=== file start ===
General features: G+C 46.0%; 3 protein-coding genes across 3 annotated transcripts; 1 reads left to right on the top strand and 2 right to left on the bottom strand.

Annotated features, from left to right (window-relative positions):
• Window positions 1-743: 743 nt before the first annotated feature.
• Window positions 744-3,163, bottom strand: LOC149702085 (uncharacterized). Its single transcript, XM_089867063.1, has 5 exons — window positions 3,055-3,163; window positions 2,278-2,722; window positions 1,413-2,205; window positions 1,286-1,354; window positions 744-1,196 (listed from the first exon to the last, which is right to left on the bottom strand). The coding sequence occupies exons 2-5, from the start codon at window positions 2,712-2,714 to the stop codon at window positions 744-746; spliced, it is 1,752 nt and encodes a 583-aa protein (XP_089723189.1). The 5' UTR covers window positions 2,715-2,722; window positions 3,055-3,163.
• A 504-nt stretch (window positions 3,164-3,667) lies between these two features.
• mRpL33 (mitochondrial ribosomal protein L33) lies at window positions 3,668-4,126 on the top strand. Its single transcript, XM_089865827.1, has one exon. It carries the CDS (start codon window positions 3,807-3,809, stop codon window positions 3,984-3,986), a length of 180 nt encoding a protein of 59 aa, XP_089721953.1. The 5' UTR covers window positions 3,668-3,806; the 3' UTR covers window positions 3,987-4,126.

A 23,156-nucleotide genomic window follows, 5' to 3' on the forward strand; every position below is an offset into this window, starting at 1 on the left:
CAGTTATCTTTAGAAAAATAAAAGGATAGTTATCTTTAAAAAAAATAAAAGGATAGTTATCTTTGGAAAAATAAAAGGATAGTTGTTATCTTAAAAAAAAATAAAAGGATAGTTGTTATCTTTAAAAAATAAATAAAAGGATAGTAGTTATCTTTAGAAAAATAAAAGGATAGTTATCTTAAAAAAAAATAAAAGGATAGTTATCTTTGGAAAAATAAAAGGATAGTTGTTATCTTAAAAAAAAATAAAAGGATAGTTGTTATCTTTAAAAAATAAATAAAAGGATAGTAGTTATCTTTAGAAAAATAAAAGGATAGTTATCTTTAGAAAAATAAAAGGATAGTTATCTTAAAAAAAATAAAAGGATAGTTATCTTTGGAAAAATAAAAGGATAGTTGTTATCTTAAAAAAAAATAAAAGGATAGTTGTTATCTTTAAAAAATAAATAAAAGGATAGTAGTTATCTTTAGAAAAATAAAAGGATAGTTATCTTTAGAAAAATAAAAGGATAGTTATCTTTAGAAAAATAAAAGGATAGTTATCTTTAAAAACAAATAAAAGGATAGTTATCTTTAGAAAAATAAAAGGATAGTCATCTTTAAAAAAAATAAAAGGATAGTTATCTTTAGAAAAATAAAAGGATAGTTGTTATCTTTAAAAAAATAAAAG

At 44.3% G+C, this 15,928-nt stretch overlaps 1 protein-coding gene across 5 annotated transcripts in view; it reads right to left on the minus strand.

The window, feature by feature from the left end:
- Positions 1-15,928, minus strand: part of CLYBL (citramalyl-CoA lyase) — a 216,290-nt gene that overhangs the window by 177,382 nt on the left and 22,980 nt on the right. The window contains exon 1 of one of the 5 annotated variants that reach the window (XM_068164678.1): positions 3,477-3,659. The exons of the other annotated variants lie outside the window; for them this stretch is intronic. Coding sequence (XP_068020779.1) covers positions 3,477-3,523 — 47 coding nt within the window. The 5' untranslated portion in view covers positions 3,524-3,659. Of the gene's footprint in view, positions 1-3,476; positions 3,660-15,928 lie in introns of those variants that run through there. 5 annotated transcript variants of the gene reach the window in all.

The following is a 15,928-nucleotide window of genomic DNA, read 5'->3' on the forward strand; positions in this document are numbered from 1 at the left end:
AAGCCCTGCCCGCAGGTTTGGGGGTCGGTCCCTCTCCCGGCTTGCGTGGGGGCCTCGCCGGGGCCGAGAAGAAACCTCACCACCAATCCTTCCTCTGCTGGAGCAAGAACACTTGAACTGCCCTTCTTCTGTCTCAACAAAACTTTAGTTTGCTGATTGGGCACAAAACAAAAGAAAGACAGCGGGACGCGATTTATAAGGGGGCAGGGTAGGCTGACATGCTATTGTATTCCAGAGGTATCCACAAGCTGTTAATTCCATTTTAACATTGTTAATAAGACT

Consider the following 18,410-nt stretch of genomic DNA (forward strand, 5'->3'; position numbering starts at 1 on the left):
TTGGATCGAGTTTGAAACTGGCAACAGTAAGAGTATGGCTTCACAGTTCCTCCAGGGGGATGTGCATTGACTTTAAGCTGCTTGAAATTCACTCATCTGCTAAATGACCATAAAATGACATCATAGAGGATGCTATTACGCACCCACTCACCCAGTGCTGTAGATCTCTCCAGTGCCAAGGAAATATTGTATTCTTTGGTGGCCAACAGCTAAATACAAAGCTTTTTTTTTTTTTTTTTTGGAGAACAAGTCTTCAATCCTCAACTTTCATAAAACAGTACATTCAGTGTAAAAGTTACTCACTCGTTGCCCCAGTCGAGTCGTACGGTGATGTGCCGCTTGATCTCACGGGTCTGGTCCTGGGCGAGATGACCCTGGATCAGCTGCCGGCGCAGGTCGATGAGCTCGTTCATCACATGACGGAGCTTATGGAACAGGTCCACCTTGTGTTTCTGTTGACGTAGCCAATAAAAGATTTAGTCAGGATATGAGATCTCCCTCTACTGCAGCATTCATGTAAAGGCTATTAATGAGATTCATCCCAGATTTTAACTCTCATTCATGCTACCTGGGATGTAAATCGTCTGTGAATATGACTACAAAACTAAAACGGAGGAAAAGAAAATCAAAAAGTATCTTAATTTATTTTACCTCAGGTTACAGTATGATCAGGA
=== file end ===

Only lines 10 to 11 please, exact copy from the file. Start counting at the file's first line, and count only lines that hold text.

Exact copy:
The window, feature by feature from the left end:
- Positions 1-15,928, minus strand: part of CLYBL (citramalyl-CoA lyase) — a 216,290-nt gene that overhangs the window by 177,382 nt on the left and 22,980 nt on the right. The window contains exon 1 of one of the 5 annotated variants that reach the window (XM_068164678.1): positions 3,477-3,659. The exons of the other annotated variants lie outside the window; for them this stretch is intronic. Coding sequence (XP_068020779.1) covers positions 3,477-3,523 — 47 coding nt within the window. The 5' untranslated portion in view covers positions 3,524-3,659. Of the gene's footprint in view, positions 1-3,476; positions 3,660-15,928 lie in introns of those variants that run through there. 5 annotated transcript variants of the gene reach the window in all.